Developing Digital Services Within Pharma and Medical Device Firms
Liam Rogers must like a challenge. As Senior Global Manager, IT Strategy & Planning, Health Sciences, for NSF, he leads a team responsible for ensuring that the organization’s IT networks in his division are running efficiently and securely. The work is complex, demanding and nonstop. Now factor in that he does this to support health sciences teams operating around the world, and that he does it all from his base of operations in the United Kingdom. A big challenge? You bet.
NSF’s Health Sciences division offers auditing and certification services to pharmaceutical, medical device and in vitro diagnostic companies in the United States and abroad. Staff provides customized, end-to-end services throughout product life cycles. The goal is to ensure that companies achieve regulatory compliance, implement effective quality management systems, and attain optimum product quality and safety.
Not surprisingly, the Health Sciences staff includes former U.S. FDA and EU regulators and a slew of industry experts. They combine global regulatory knowledge with industry best practices to provide clients with customized quality control, compliance and regulatory services. And they offer professional advice on the design, qualification and validation of new facilities, equipment, and computerized systems and process.
Note the “computerized systems and processes” — this is where Rogers and his team shine. Because if his colleagues are advising, say, Pfizer or Roche on an updated pharmaceutical process, then all the underlying data systems that the process models run on have to be not only efficient but totally secure. The intellectual property for just one successful new drug is likely worth millions and so is a very tempting target for cybercriminals.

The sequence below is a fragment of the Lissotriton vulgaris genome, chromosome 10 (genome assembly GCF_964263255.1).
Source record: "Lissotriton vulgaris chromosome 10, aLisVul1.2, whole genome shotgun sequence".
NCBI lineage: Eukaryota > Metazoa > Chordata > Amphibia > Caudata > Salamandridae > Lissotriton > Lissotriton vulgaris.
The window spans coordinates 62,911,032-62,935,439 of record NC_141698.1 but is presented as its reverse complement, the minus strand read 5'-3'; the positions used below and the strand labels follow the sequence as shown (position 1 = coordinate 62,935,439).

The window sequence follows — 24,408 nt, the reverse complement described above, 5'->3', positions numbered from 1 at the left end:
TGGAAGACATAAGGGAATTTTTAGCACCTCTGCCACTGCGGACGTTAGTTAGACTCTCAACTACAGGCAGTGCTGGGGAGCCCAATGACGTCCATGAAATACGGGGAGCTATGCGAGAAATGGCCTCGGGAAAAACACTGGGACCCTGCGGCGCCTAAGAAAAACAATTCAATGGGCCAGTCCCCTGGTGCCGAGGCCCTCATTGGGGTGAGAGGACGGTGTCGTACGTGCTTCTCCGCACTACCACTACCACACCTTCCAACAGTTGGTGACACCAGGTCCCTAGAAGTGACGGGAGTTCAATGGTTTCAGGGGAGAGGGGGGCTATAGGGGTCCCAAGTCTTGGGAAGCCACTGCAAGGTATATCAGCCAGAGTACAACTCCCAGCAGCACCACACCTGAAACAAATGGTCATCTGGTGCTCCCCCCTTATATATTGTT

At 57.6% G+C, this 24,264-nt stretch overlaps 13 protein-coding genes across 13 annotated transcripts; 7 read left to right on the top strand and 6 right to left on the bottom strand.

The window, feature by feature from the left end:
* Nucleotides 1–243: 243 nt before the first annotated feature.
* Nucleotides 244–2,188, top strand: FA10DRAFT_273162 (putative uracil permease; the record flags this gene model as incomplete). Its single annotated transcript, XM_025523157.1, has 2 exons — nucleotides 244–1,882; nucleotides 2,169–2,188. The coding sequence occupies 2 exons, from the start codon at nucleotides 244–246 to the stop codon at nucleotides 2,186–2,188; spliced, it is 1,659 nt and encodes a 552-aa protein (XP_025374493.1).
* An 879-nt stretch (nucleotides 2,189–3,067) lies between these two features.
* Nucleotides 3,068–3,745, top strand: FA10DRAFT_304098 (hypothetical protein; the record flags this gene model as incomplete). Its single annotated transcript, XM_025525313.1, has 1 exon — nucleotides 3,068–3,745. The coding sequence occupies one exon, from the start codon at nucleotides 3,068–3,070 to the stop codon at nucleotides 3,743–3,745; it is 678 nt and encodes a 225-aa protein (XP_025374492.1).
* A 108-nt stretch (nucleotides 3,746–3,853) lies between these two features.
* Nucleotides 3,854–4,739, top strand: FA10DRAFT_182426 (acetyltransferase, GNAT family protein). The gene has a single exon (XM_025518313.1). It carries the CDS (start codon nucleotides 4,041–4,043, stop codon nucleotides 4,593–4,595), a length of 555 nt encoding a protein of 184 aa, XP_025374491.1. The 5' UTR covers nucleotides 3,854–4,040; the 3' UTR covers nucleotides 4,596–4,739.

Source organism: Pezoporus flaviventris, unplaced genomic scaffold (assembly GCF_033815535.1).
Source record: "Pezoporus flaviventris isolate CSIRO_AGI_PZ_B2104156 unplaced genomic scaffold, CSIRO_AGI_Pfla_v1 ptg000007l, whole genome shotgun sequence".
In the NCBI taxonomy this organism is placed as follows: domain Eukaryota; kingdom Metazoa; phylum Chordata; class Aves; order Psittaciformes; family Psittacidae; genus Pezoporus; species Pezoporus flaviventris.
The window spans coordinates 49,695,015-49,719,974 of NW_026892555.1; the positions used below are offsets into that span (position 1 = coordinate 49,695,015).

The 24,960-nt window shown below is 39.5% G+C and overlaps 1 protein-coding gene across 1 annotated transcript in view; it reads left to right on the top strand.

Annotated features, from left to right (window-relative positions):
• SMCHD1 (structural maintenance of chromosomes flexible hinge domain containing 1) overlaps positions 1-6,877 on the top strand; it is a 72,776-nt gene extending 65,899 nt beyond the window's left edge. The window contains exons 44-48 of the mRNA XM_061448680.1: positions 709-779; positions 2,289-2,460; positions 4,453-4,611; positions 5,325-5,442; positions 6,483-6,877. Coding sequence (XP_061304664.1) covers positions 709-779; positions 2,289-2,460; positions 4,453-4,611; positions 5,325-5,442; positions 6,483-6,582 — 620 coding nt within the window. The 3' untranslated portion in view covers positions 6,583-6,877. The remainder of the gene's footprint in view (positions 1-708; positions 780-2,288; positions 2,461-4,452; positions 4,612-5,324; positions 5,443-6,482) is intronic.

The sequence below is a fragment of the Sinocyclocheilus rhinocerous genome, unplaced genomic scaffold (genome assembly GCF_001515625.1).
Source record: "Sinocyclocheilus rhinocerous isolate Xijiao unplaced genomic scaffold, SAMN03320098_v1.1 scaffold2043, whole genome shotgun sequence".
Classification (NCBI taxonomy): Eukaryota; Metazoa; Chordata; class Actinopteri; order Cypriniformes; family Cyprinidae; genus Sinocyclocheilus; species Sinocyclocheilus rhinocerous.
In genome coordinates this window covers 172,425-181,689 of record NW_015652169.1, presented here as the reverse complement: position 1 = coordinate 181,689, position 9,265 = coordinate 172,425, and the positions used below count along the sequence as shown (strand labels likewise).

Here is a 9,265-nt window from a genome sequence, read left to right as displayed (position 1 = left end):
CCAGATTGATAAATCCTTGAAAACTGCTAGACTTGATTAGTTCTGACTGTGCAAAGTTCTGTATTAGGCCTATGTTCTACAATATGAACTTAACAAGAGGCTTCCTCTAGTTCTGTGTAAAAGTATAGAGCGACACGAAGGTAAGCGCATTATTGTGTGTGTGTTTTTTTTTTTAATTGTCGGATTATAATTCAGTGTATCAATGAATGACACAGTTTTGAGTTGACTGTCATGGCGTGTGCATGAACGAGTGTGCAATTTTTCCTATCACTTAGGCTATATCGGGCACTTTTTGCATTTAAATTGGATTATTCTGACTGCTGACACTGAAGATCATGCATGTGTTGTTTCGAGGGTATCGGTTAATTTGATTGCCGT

“My job is to look for IT growth opportunities and develop digital services that combine the best of NSF resources internally with our external partners,” Rogers says. “Health Sciences includes five groups. They are Medical Devices, Training, Pharmaceutical Consulting, Health Science Certification and Clinical Research. This means that my daily tasks can vary depending on the specific opportunity at hand.
“I support our leaders and David Lonza, VP of Health Sciences, in mapping process improvements, automation and new commercial innovations, which can be combined with internal use,” he adds. “Also, I act as a final point of escalation for all IT-related queries within our group.” In other words, Rogers is saying that “the IT buck stops here with me when it lands on my desk,” regardless of which far-flung corner of the world it may have originated from.
Asked how his previous experiences have prepared him for the challenging job he does now with NSF, Rogers points to his extensive IT and security work with a midsize contract research organization (CRO) and with the entrepreneurial venture AgosIT. The tech startup entered the market offering a full array of IT and life science services to pharmaceutical, biotechnology and medical device companies.
“The importance of this background was my promise to take my IT skills within the life sciences industry to my next position, and to utilize the commercial success and business skills I had acquired to benefit my next role,” Rogers adds. “When the opportunity arose at NSF, I felt I could make a real difference and implement commercially driven IT innovations and market skills to help drive strategy, innovation, automation and regulatory response.”
Most people in a large global organization might have two or three words in their job title to describe the range of their responsibilities. Consider Liam Rogers’ title: Senior Global Manager, IT Strategy & Planning, Health Sciences. Eight words long. This means that not only is he covering a lot of territory for NSF in terms of countries and continents, but he is also ensuring that the organization stays at the forefront of IT trends. Yes, he is a man who enjoys a challenge.